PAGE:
Are Gun Meltdowns A Fraud? | American Handgunner
Are Gun Meltdowns A Fraud?
Of all the cockamamie schemes dreamed up by anti-rights advocates to deny American citizens the right to keep and bear arms, the absolute silliest may be the gun buy-back programs and the efforts to melt collected guns so they don’t end up “back on the street.”
This is so bogus, where to begin? First, even the name is deceptive because you can’t buy back something you never owned. These are really taxpayer-funded private gun buys. Where is legitimate authority to even think about that? And the guns were never “on the street” — people bring them in from their closets.
Most of the guns in police storage lockers are abandoned property, lost and found, turned in after a person passes on, inventory from foreclosures, RICO seizures, even guns turned in by people who can no longer legally own them, and recovered stolen goods. Very few are “smoking guns” taken from criminals for evidence in trials.
Guns can’t just go back on a street they were never on, that’s ludicrous. The Brady law requires every retail firearm sale, all the ones police might resell, to go through an FBI background check to a law-abiding adult. “Dumped on a street” is a preposterous notion promoted by blindly fearful people in power who know nothing, and a compliant media that knows even less. A citizen buying a police-recycled firearm is taking a bite out of crime.
Not long ago, police would sell firearms they accumulated back to honest citizens, minus a few true crime guns. The money was an important element of their budgets. It bought lab gear, training ammo, body armor and other “extras” they otherwise couldn’t afford. Now, for political correctness, that cash flow is cut off. Meltdowns harm our ability to fight crime.
One of the big surprises in the buy-up-and-melting game is manufacturers tend to support meltdowns. Every firearm that doesn’t get back into the free market is replaced by a newly manufactured piece. Gun meltdowns don’t reduce the number of guns, as advocates dream, it’s just a way of redistributing sales.
If you can buy a gun from some gun-pushing NRA-supporting cigar-chomping gun dealer, you certainly ought to be able to buy one from Officer Friendly and support your local police at the same time.
Some officials, intoxicated with the idea of this worthless scheme, act as if they have some legitimate power to confiscate a public asset (merchandise in police holding bins) and simply destroy it in the name of — what exactly? It doesn’t accomplish its imagined purpose. Melting guns doesn’t take them off a street they were never on, catching criminals in the act does that. Melts don’t reduce the supply of guns, it just changes the shopping channels. Basically, gun melts are feel-good sophistry. Look it up.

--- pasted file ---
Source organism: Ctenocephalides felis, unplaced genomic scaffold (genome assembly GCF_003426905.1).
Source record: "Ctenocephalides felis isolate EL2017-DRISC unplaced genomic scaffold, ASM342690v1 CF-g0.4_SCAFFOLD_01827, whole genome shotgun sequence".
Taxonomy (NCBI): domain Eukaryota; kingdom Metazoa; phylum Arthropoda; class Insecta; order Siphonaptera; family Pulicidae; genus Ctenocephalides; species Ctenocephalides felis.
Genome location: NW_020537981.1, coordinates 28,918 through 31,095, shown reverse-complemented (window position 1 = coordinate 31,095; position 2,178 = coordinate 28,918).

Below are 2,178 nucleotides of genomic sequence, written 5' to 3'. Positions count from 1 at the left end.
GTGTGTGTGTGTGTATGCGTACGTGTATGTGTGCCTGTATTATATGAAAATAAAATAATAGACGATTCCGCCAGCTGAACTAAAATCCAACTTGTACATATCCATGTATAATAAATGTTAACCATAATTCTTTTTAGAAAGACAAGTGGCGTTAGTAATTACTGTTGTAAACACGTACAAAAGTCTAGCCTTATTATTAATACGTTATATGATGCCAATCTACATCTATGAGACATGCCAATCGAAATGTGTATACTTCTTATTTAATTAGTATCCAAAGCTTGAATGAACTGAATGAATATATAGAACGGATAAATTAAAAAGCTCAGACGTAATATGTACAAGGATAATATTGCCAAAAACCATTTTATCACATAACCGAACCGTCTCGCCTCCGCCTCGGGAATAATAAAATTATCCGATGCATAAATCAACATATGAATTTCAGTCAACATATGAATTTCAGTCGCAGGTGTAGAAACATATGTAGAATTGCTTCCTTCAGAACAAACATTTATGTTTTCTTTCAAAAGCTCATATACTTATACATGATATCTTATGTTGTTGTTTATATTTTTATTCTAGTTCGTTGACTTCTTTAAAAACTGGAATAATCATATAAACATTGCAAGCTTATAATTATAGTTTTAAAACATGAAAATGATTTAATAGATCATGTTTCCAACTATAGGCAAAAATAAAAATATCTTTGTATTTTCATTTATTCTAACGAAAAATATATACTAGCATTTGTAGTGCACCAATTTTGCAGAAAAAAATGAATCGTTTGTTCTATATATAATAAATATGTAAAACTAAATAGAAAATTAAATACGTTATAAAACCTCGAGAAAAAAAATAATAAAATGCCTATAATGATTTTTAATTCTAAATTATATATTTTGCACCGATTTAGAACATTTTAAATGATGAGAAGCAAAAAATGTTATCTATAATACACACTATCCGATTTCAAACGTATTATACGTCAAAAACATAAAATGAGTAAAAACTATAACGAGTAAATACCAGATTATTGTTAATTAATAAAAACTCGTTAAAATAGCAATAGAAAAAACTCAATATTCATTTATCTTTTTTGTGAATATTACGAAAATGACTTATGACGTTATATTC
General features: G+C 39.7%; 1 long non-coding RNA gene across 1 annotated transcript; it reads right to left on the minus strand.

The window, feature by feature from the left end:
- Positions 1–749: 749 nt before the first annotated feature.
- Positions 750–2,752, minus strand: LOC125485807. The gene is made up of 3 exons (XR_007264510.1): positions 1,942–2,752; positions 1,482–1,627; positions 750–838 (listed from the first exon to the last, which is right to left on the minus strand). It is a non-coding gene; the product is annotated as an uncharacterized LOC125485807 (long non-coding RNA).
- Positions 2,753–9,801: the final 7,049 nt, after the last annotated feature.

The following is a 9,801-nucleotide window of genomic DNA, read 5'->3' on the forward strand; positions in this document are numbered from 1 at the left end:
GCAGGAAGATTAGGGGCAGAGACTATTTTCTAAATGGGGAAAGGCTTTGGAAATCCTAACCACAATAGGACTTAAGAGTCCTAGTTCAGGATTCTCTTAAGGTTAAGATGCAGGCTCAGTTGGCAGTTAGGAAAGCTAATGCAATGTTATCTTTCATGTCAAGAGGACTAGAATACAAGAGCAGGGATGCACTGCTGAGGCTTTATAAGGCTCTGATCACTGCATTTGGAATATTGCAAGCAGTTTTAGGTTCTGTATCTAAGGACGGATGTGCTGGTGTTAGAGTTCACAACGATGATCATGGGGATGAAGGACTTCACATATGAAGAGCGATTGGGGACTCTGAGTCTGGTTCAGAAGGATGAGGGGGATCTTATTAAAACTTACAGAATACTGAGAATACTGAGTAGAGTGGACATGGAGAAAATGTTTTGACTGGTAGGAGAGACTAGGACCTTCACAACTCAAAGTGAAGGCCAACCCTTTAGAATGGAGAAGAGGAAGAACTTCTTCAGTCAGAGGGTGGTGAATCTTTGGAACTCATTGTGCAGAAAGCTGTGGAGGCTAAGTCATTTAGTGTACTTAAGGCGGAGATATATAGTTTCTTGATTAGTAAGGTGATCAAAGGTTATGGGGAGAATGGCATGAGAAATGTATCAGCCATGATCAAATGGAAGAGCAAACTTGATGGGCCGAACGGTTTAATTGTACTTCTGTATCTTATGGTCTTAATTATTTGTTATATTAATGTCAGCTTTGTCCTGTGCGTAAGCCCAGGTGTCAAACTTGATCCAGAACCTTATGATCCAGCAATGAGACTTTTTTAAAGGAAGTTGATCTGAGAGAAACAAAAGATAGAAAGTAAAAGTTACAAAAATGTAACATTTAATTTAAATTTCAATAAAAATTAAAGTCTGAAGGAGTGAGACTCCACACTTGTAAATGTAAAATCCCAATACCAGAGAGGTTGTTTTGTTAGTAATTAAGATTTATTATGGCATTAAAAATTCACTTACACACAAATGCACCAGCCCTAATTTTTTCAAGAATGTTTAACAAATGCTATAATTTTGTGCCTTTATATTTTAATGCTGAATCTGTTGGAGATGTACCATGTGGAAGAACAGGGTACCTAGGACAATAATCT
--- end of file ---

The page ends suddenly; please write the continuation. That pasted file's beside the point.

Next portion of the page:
In some states, like mine, it’s perfectly legal to buy a gun from a fellow citizen, just cash and carry. This drives the anti-rights bigots crazy, because there are no controls. Arizonans call that freedom. There’s no harm done, no crime committed, and no victim, but antis ignore that. “A criminal could get armed that way,” and the do-gooders ignore the fact criminals are already heavily armed, despite any legal mumbo jumbo.
This freedom however allows a wonderful opportunity. When a publicity-hungry city or a charity organizes a worthless gun buy-up, we can attend and cherry pick the arriving merchandise, maybe pick up a bargain or save an heirloom pre-smelter. After all, while authorities offer a $50 gift card to a grocery store, any reasonable person would gladly offer double for a functioning sidearm.
Problem is, there’s usually very little to cherry pick. People, being smarter than anti-rights bureaucrats, just bring old rusted junk for grocery money. I was so ticked off when a guy named Clyde beat me to new-in-the-box Ruger Mark III .22-caliber target pistol for a C-note. It was the only nice piece around that day.
But that’s nothing compared to the sad story our esteemed editor relates. His friend’s police detail at the PD range, was staging one of these periodic charades, gathering typical junk people had collected from garage sales, when in walks a widow with an original, mint 1903 Springfield sniper rifle with scope and kit worth $2,500. Unable to contain himself, the officer tells the lady to go to a shop and get real money for this serious collectible
Trouble is, the lieutenant overheard him, and placed the officer on formal suspension! That’s what this melty feely program accomplished, cheat an elderly social-security recipient out of desperately needed cash. Meanwhile, a PD employee dropped off a bag of old, broken, top-break revolvers he had accumulated at $10 each from garage sales and neighbors, and got a check for $1,300! The department unsuccessfully sought its money back because “It wasn’t in the spirit of the buy-back.”
Do you think the department melted that 1903 Springfield beauty? Or did every officer there angle for that piece until someone got it. Stories of the ride to the smelter, with a trunk full of firearms stopping along the way to save the goodies, are legendary. Efforts to deny our civil rights always turn out badly.
Alan Korwin is the author of nine books on gun law, including After You Shoot: Your Gun’s Hot, the Perp’s Not, Now What? He runs the GunLaws.com website, and is the manager of the